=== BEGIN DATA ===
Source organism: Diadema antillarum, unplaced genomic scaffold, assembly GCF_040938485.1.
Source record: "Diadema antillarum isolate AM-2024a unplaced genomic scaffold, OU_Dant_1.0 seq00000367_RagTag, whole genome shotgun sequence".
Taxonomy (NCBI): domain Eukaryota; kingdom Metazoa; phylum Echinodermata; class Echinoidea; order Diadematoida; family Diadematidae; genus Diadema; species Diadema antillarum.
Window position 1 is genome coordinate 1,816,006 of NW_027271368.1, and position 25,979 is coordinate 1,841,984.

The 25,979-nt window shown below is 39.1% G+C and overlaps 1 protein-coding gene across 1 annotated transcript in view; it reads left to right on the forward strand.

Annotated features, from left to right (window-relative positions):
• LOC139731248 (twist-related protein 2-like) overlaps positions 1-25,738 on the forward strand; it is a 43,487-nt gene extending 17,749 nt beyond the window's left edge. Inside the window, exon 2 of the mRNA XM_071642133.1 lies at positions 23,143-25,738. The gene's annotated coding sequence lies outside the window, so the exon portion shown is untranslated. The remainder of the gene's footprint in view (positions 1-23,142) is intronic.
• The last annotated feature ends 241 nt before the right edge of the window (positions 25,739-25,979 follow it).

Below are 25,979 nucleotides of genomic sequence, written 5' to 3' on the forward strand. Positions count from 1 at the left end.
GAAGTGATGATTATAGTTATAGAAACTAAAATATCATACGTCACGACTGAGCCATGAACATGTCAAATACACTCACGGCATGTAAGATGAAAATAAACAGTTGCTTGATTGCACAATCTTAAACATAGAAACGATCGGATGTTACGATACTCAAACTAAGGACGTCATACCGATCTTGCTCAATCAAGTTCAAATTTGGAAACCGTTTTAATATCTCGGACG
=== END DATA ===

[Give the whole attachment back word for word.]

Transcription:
Source organism: Diadema antillarum, unplaced genomic scaffold, assembly GCF_040938485.1.
Source record: "Diadema antillarum isolate AM-2024a unplaced genomic scaffold, OU_Dant_1.0 seq00000367_RagTag, whole genome shotgun sequence".
Taxonomy (NCBI): domain Eukaryota; kingdom Metazoa; phylum Echinodermata; class Echinoidea; order Diadematoida; family Diadematidae; genus Diadema; species Diadema antillarum.
Window position 1 is genome coordinate 1,816,006 of NW_027271368.1, and position 25,979 is coordinate 1,841,984.

The 25,979-nt window shown below is 39.1% G+C and overlaps 1 protein-coding gene across 1 annotated transcript in view; it reads left to right on the forward strand.

Annotated features, from left to right (window-relative positions):
• LOC139731248 (twist-related protein 2-like) overlaps positions 1-25,738 on the forward strand; it is a 43,487-nt gene extending 17,749 nt beyond the window's left edge. Inside the window, exon 2 of the mRNA XM_071642133.1 lies at positions 23,143-25,738. The gene's annotated coding sequence lies outside the window, so the exon portion shown is untranslated. The remainder of the gene's footprint in view (positions 1-23,142) is intronic.
• The last annotated feature ends 241 nt before the right edge of the window (positions 25,739-25,979 follow it).

Below are 25,979 nucleotides of genomic sequence, written 5' to 3' on the forward strand. Positions count from 1 at the left end.
GAAGTGATGATTATAGTTATAGAAACTAAAATATCATACGTCACGACTGAGCCATGAACATGTCAAATACACTCACGGCATGTAAGATGAAAATAAACAGTTGCTTGATTGCACAATCTTAAACATAGAAACGATCGGATGTTACGATACTCAAACTAAGGACGTCATACCGATCTTGCTCAATCAAGTTCAAATTTGGAAACCGTTTTAATATCTCGGACG